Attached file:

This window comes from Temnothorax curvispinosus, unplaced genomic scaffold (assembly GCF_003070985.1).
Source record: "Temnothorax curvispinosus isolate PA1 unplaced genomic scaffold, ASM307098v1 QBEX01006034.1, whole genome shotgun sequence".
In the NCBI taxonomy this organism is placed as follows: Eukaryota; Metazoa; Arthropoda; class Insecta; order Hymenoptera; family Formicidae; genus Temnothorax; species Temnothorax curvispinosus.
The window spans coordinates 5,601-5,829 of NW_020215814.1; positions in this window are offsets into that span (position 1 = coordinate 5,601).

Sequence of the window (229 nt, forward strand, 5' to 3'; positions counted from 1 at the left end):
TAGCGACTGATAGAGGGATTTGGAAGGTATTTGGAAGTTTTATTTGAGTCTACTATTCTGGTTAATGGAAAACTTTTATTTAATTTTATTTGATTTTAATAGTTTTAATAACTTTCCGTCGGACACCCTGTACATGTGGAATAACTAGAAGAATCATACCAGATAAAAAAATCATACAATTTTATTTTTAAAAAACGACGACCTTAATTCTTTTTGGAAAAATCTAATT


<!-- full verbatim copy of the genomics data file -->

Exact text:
This window comes from Temnothorax curvispinosus, unplaced genomic scaffold (assembly GCF_003070985.1).
Source record: "Temnothorax curvispinosus isolate PA1 unplaced genomic scaffold, ASM307098v1 QBEX01006034.1, whole genome shotgun sequence".
In the NCBI taxonomy this organism is placed as follows: Eukaryota; Metazoa; Arthropoda; class Insecta; order Hymenoptera; family Formicidae; genus Temnothorax; species Temnothorax curvispinosus.
The window spans coordinates 5,601-5,829 of NW_020215814.1; positions in this window are offsets into that span (position 1 = coordinate 5,601).

Sequence of the window (229 nt, forward strand, 5' to 3'; positions counted from 1 at the left end):
TAGCGACTGATAGAGGGATTTGGAAGGTATTTGGAAGTTTTATTTGAGTCTACTATTCTGGTTAATGGAAAACTTTTATTTAATTTTATTTGATTTTAATAGTTTTAATAACTTTCCGTCGGACACCCTGTACATGTGGAATAACTAGAAGAATCATACCAGATAAAAAAATCATACAATTTTATTTTTAAAAAACGACGACCTTAATTCTTTTTGGAAAAATCTAATT